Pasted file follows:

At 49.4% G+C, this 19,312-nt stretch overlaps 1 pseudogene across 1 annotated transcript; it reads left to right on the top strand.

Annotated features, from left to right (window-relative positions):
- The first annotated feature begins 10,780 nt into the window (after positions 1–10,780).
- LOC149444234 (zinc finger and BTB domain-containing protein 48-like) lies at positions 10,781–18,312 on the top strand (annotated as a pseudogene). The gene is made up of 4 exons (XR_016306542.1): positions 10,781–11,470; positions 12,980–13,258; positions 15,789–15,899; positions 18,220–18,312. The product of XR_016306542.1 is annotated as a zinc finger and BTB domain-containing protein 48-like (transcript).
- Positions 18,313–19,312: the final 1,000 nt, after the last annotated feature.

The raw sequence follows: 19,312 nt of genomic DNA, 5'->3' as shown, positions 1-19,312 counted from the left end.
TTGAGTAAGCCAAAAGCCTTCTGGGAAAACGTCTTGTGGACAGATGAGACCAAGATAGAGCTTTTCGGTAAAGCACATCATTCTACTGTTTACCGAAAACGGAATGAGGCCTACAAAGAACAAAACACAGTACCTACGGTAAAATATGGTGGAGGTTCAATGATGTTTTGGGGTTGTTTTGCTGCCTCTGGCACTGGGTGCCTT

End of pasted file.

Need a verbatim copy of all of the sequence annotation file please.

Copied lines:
At 49.4% G+C, this 19,312-nt stretch overlaps 1 pseudogene across 1 annotated transcript; it reads left to right on the top strand.

Annotated features, from left to right (window-relative positions):
- The first annotated feature begins 10,780 nt into the window (after positions 1–10,780).
- LOC149444234 (zinc finger and BTB domain-containing protein 48-like) lies at positions 10,781–18,312 on the top strand (annotated as a pseudogene). The gene is made up of 4 exons (XR_016306542.1): positions 10,781–11,470; positions 12,980–13,258; positions 15,789–15,899; positions 18,220–18,312. The product of XR_016306542.1 is annotated as a zinc finger and BTB domain-containing protein 48-like (transcript).
- Positions 18,313–19,312: the final 1,000 nt, after the last annotated feature.

The raw sequence follows: 19,312 nt of genomic DNA, 5'->3' as shown, positions 1-19,312 counted from the left end.
TTGAGTAAGCCAAAAGCCTTCTGGGAAAACGTCTTGTGGACAGATGAGACCAAGATAGAGCTTTTCGGTAAAGCACATCATTCTACTGTTTACCGAAAACGGAATGAGGCCTACAAAGAACAAAACACAGTACCTACGGTAAAATATGGTGGAGGTTCAATGATGTTTTGGGGTTGTTTTGCTGCCTCTGGCACTGGGTGCCTT